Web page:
A memo released Tuesday by Chancellor John Sharp announced a ban on vaping throughout the Texas A&M System, though details of the ban remain somewhat up in the air as system institutions work to implement the policy.
Sharp’s memo cited a report from the Centers for Disease Control and Prevention, which has recorded 805 cases of lung injury and a dozen deaths in which a history of e-cigarette use or vaping was a common factor.
“We, as a society, are facing a serious health risk that we are just beginning to understand,” Sharp wrote.
The chancellor emphasized the urgency of his concerns, directing the leaders of the A&M system’s 11 universities and eight state agencies to put the ban in place “as soon as is practical.”
“I would like to see the ban in place today,” Sharp wrote. “But I understand the practicalities of running major institutions.”
In College Station, the policy is on its way to becoming a reality, though an official timeline has not been announced. A university statement released Tuesday evening by Amy Smith, senior vice president and chief marketing and communications officer, said University President Michael K. Young has initiated a planning process for the ban’s rollout.
“President Young is meeting with university leadership who will confer with student, staff and faculty leaders and will determine the precise timeline and expectations for the flagship to comply with this directive,” the statement said.
Sharp credited Young with inspiring him to call for the ban, writing in his memo that Young’s actions “could be saving the lives of those within The Texas A&M System.”
To avoid taking “unnecessary chances” with the health of students, faculty and staff, Sharp said the mandatory ban will be extended to “every inch” of the A&M System, including every building, outside space, parking lot, garage and laboratory.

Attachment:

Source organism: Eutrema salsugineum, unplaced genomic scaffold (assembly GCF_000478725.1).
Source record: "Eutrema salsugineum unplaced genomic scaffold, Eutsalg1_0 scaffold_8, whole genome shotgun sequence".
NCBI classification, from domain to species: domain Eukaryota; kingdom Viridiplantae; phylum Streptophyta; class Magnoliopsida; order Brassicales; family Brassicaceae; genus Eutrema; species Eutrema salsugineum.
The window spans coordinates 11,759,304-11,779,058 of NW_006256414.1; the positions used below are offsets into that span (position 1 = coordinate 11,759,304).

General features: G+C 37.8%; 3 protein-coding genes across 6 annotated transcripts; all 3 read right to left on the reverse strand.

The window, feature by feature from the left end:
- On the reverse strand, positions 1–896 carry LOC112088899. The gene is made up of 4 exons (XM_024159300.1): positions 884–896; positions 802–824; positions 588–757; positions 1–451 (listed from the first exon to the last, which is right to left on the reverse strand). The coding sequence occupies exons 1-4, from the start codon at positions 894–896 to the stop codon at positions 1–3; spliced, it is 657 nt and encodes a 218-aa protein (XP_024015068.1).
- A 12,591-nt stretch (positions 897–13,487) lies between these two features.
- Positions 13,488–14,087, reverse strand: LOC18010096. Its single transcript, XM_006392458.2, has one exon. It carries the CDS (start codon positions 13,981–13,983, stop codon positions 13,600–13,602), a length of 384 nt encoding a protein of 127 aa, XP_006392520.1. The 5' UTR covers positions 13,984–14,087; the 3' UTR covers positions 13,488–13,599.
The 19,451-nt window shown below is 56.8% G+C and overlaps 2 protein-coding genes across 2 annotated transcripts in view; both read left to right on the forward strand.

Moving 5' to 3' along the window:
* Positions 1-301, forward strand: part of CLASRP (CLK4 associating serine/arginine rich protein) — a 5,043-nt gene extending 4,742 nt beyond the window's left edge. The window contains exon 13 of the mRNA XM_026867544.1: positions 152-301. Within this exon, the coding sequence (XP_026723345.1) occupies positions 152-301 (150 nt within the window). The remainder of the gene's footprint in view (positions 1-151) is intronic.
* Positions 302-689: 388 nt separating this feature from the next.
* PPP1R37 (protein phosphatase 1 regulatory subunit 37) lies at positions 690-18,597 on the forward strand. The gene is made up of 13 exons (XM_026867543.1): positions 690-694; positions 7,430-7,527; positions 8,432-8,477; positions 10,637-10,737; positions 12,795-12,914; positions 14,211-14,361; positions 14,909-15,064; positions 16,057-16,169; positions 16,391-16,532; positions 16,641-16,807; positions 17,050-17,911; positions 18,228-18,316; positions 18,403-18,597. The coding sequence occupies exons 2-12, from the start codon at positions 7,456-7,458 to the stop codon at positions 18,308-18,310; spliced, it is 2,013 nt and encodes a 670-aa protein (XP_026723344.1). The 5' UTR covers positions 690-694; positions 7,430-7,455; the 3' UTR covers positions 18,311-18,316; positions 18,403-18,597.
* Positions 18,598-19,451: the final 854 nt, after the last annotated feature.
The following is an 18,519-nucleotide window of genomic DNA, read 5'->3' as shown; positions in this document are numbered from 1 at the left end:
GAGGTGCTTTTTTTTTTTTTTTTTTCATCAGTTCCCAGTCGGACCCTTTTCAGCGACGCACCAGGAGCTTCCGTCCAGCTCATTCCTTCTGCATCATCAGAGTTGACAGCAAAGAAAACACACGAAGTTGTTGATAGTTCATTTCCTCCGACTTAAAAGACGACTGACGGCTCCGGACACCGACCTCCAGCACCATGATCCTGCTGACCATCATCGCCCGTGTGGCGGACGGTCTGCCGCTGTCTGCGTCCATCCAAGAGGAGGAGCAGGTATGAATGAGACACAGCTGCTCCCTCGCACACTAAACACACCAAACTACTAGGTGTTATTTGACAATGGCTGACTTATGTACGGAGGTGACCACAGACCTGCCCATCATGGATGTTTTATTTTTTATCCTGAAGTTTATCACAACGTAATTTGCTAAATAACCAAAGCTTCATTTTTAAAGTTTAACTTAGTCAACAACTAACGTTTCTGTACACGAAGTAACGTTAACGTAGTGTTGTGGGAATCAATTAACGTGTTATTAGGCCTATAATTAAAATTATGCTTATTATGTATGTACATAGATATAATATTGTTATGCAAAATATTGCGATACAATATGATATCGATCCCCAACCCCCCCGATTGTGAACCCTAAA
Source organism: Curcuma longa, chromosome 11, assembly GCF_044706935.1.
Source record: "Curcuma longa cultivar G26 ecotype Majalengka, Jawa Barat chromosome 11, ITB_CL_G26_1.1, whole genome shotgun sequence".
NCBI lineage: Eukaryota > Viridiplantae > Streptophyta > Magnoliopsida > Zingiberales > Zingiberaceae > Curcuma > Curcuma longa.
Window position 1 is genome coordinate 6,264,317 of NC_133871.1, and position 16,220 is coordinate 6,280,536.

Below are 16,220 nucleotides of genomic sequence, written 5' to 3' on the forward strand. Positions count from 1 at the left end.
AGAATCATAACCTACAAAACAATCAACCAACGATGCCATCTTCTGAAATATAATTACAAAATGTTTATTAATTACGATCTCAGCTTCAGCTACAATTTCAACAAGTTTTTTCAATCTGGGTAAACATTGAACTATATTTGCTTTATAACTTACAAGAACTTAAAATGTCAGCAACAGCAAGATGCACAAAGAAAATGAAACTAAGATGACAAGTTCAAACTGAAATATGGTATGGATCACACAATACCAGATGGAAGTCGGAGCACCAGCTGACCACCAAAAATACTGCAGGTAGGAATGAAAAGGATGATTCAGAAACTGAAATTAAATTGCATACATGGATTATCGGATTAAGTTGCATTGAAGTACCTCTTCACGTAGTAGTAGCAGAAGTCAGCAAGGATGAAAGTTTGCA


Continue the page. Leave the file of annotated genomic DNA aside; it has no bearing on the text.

“The ban also should extend to every facility of our $950 million research enterprise and all System properties in the 250 Texas counties in which the Texas A&M System has a presence,” Sharp wrote.
In his memo, Sharp also said it would be “appropriate and responsible” to end the sale of e-cigarette products or vaping paraphernalia if there are any such points of sale within the system.
Tim Eaton, executive director of marketing and communications for the A&M System, said the chancellor’s decision has put the system on the “cutting edge” of this issue.
“A lot of the news that has come out about vaping and its dangers has the system and the chancellor concerned, and concerned enough to take some pretty serious action,” Eaton said.
As described by the memo, this ban will be distinct from the system’s policy on smoking, which Sharp noted is banned across most, but not all, system property.
On the flagship campus, university rules on smoking and tobacco currently apply to traditional forms of smoking such as cigarettes and pipes as well as all forms of smokeless tobacco and vaping products. According to the rules, use of all these is generally limited to designated spaces at least 25 feet away from university buildings.
Lt. Bobby Richardson with the Texas A&M University Police Department said officers respond to reported violations of these rules, with most calls coming in on home football game days.
Across the country, other schools and colleges including Kent State and the University of Akron have placed total bans on vaping or simply added e-cigarettes to their broader campus-wide bans on tobacco products. The City University of New York’s prohibition of vaping extends to individual vehicles parked in campus parking lots.
As students returned to school in Maine this semester, the state rolled out a ban on vaping across all its campuses. In Massachusetts, the sale of all vaping products will be suspended for at least four months following an order from Gov. Charlie Baker.
Back in Aggieland, A&M’s ban will inevitably have its own effects on sales in the surrounding community, said Vapor Cave general manager Michael Claus. He said he disagrees with the decision to crack down specifically on vaping while cigarettes and smokeless tobacco products are still allowed in some areas.
However, vaping is enjoying a particular bump in popularity among young people. The Food and Drug Administration’s National Youth Tobacco Survey found that 3.6 million middle and high school students were current e-cigarette users in 2018, up from 2 million the year before.
As Inside Higher Ed reports, “College administrators are inheriting a group of students who find e-cigarettes quite appealing.”
With more research needed to understand the long-term effects of these relatively new devices, Eaton said the A&M System’s move to ban vaping could help prevent issues down the road.
“I think there will be a lot of students that will be glad that any health threats will be hopefully avoided,” Eaton said.